At first this felt like a lame episode of “Chopped”: “Your mystery basket includes sage and walnuts, and you won’t get credit for pesto.” Well, I wouldn’t do a pesto anyway. But one of my favorite ways to use sage is to dust it with a little flour and then fry it in brown butter. Walnuts are grown locally. But then where to go from there? Okay, we went with a risotto. —pierino
4 cups meat stock (which could be veal or poultry---preferably homemade)
1-2 shallots, depending on size
2 cups riso arborio (short grain Italian rice
1/3 cup small walnut pieces
1 bunch fresh sage (most likely you won't need the entire bunch)
½ stick butter (divided into separate ¼ sticks---wasn’t there a record label with that name?)
In a dry pan toast the walnut pieces but don’t burn them. Season with some sea salt and set aside.
Place the sage leaves on a plate and dust lightly with flour. I did say lightly.
In a small pan melt a “knob” of butter---you won’t need a lot. Slowly brown it to beurre noir stage being careful not to burn it. Add as many sage leaves as you think you will need (leaving them on stems is okay). Cook for only a minute or so and set aside on paper towel.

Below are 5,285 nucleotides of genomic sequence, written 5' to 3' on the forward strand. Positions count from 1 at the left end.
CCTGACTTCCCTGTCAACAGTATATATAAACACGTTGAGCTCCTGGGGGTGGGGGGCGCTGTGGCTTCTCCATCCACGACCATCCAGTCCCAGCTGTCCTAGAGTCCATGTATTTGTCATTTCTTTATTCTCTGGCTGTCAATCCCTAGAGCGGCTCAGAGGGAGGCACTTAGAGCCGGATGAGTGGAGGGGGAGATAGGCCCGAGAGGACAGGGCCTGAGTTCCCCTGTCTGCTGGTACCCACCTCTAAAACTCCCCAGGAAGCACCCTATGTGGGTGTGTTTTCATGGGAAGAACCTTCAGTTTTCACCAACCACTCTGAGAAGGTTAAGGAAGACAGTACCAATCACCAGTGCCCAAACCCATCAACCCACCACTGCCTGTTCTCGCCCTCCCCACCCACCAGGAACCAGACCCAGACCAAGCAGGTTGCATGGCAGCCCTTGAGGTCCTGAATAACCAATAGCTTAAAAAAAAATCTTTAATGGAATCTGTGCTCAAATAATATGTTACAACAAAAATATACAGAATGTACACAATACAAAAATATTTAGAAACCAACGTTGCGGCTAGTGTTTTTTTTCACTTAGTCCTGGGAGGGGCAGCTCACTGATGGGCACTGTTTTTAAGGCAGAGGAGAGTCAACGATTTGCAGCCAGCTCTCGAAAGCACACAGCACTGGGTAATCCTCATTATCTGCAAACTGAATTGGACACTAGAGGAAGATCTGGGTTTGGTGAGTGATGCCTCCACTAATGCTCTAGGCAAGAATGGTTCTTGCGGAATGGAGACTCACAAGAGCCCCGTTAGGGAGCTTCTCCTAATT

Chop the shallot(s).
Bring the stock to a steady simmer (not a boil) and hold at low-medium heat on the stove top.
In a wide, shallow pan melt ¼ stick of butter and add the shallot. Stir around until it just begins to color. Add the rice and stir until it goes sort of translucent.
A t this point you can begin adding your stock a ladleful at a time. Allow 25 minutes for the rice to be cooked through. As the rice absorbs the stock add another ladle. About halfway through the 25 minutes add the walnut pieces.
Taste for seasoning and adjust with sea salt and ground pepper. Continue to stir until the rice is al dente. To finish grate in abundant parmigiano. The risotto should be wet and creamy and slide with the pan and also on the plate. The Venetians call this “al onda” or on the wave.
Plate risotto and top of each portion place the fried sage leaves. Drizzle with a little olive oil.
Standup commis flâneur, and food historian. Pierino's background is in Italian and Spanish cooking but of late he's focused on frozen desserts. He is now finishing his cookbook, MALAVIDA! Can it get worse? Yes, it can. Visit the Malavida Brass Knuckle cooking page at Facebook and your posts are welcome there.